Save the following StorageClass definition as storageclass.yaml:
apiVersion: ceph.rook.io/v1 kind: CephBlockPool metadata: name: replicapool namespace: rook-ceph spec: failureDomain: host replicated: size: 3 --- apiVersion: storage.k8s.io/v1 kind: StorageClass metadata: name: rook-ceph-block # Change "rook-ceph" provisioner prefix to match the operator namespace if needed provisioner: rook-ceph.rbd.csi.ceph.com parameters: # clusterID is the namespace where the rook cluster is running clusterID: rook-ceph # Ceph pool into which the RBD image shall be created pool: replicapool # RBD image format. Defaults to "2". imageFormat: "2" # RBD image features. Available for imageFormat: "2". CSI RBD currently supports only `layering` feature. imageFeatures: layering # The secrets contain Ceph admin credentials. csi.storage.k8s.io/provisioner-secret-name: rook-csi-rbd-provisioner csi.storage.k8s.io/provisioner-secret-namespace: rook-ceph csi.storage.k8s.io/node-stage-secret-name: rook-csi-rbd-node csi.storage.k8s.io/node-stage-secret-namespace: rook-ceph # Specify the filesystem type of the volume. If not specified, csi-provisioner # will set default as `ext4`. csi.storage.k8s.io/fstype: xfs # Delete the rbd volume when a PVC is deleted reclaimPolicy:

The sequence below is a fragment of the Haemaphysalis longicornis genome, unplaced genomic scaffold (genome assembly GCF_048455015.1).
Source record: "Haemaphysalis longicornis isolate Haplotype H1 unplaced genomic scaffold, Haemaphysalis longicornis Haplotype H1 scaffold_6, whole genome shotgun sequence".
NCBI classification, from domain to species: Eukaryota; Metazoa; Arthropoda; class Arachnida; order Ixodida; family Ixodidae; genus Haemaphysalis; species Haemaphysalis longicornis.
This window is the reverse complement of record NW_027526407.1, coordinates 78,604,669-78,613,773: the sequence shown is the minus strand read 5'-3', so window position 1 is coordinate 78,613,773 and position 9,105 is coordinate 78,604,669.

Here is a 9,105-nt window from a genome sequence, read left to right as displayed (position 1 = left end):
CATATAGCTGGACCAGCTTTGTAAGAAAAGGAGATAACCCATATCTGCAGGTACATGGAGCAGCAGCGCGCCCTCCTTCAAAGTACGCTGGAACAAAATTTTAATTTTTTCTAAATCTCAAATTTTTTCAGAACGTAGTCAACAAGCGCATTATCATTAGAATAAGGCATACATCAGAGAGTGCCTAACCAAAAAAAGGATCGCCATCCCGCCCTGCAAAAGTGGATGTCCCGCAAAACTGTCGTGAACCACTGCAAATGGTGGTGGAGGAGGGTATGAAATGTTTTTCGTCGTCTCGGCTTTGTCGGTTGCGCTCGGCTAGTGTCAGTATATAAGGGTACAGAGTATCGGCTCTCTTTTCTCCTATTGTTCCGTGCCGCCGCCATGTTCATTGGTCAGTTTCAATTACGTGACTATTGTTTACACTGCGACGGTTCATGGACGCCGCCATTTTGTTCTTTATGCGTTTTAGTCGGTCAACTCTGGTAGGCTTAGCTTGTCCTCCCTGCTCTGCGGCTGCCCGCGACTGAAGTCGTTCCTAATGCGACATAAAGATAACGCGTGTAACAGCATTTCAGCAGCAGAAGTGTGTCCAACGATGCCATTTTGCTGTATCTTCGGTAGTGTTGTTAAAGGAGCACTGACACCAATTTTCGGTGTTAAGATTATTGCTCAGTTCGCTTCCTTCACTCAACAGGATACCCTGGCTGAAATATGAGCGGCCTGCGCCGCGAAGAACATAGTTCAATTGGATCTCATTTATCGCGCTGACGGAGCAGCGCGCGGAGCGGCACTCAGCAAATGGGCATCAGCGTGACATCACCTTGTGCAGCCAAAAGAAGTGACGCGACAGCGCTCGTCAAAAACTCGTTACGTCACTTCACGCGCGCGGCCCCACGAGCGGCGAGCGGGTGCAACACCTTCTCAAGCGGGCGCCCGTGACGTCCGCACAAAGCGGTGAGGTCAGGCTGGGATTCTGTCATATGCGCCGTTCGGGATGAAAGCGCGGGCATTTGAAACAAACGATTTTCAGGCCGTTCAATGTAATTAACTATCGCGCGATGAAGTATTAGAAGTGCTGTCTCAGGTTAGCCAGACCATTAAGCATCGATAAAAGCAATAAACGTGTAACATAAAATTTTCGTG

Create the storage class:
$ kubectl create -f storageclass.yaml